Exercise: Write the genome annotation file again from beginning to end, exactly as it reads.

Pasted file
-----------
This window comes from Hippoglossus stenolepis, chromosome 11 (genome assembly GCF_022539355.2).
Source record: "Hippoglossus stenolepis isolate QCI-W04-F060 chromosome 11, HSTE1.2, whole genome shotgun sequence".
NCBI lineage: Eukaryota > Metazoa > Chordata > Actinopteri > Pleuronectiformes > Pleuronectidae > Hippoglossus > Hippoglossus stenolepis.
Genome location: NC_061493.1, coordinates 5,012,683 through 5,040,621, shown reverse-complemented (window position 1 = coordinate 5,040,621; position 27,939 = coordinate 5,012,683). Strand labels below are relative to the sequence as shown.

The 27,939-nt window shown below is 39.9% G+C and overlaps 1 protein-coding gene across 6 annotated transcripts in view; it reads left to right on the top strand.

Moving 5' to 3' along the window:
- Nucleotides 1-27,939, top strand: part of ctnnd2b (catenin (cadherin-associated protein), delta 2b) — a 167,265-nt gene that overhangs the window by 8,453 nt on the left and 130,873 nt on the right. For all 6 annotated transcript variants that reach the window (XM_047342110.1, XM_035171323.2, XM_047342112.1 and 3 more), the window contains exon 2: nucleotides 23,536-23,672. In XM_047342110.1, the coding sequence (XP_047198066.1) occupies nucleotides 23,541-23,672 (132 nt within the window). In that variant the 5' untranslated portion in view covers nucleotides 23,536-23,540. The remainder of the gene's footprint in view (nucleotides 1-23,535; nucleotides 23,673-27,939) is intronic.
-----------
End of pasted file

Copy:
This window comes from Hippoglossus stenolepis, chromosome 11 (genome assembly GCF_022539355.2).
Source record: "Hippoglossus stenolepis isolate QCI-W04-F060 chromosome 11, HSTE1.2, whole genome shotgun sequence".
NCBI lineage: Eukaryota > Metazoa > Chordata > Actinopteri > Pleuronectiformes > Pleuronectidae > Hippoglossus > Hippoglossus stenolepis.
Genome location: NC_061493.1, coordinates 5,012,683 through 5,040,621, shown reverse-complemented (window position 1 = coordinate 5,040,621; position 27,939 = coordinate 5,012,683). Strand labels below are relative to the sequence as shown.

The 27,939-nt window shown below is 39.9% G+C and overlaps 1 protein-coding gene across 6 annotated transcripts in view; it reads left to right on the top strand.

Moving 5' to 3' along the window:
- Nucleotides 1-27,939, top strand: part of ctnnd2b (catenin (cadherin-associated protein), delta 2b) — a 167,265-nt gene that overhangs the window by 8,453 nt on the left and 130,873 nt on the right. For all 6 annotated transcript variants that reach the window (XM_047342110.1, XM_035171323.2, XM_047342112.1 and 3 more), the window contains exon 2: nucleotides 23,536-23,672. In XM_047342110.1, the coding sequence (XP_047198066.1) occupies nucleotides 23,541-23,672 (132 nt within the window). In that variant the 5' untranslated portion in view covers nucleotides 23,536-23,540. The remainder of the gene's footprint in view (nucleotides 1-23,535; nucleotides 23,673-27,939) is intronic.